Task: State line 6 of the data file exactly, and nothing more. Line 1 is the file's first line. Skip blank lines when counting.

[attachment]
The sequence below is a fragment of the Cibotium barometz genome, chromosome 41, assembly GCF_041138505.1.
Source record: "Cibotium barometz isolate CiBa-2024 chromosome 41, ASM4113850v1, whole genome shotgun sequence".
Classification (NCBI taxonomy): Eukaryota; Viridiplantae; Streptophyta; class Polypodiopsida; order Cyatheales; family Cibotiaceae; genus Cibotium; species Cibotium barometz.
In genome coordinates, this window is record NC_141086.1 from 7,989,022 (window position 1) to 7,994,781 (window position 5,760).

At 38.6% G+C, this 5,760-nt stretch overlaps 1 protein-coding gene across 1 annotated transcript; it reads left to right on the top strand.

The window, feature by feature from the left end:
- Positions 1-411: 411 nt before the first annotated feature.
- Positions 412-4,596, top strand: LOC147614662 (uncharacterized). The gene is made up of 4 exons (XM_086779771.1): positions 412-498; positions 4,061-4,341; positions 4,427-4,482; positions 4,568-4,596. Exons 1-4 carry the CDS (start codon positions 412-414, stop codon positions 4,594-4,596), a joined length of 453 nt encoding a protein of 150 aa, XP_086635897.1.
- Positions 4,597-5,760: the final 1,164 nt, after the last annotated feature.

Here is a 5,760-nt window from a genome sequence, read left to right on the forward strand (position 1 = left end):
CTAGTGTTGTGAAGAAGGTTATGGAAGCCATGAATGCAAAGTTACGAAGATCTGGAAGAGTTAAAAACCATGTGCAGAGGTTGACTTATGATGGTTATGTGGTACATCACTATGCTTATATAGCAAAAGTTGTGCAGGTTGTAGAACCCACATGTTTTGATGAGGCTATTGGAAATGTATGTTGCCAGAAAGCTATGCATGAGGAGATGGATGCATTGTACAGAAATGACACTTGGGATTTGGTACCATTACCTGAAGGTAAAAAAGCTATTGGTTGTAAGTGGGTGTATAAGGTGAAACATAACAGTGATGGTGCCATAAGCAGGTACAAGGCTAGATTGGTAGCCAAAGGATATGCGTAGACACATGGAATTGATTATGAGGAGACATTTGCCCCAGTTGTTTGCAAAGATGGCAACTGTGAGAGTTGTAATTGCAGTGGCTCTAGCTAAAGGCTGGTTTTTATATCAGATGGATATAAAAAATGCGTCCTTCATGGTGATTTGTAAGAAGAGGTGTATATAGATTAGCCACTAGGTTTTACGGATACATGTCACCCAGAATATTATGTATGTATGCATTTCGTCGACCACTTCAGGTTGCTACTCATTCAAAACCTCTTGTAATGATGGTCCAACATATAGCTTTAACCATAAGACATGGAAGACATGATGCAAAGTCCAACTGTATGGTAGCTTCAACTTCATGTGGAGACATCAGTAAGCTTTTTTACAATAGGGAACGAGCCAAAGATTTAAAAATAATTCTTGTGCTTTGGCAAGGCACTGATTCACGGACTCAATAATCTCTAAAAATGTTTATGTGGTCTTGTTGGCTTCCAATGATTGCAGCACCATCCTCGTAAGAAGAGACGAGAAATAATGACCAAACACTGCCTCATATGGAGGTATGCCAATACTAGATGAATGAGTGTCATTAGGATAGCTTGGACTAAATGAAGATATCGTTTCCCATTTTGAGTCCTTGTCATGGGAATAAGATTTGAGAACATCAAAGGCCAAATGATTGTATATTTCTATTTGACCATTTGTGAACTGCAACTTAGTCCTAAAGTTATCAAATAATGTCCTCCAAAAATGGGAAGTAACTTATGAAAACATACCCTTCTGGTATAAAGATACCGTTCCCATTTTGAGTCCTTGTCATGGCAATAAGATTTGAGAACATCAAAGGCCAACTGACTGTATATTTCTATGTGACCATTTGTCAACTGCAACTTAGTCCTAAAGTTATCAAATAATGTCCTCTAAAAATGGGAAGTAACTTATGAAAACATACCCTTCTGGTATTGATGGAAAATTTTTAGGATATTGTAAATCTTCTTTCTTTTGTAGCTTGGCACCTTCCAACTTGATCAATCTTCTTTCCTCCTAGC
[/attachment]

The window, feature by feature from the left end: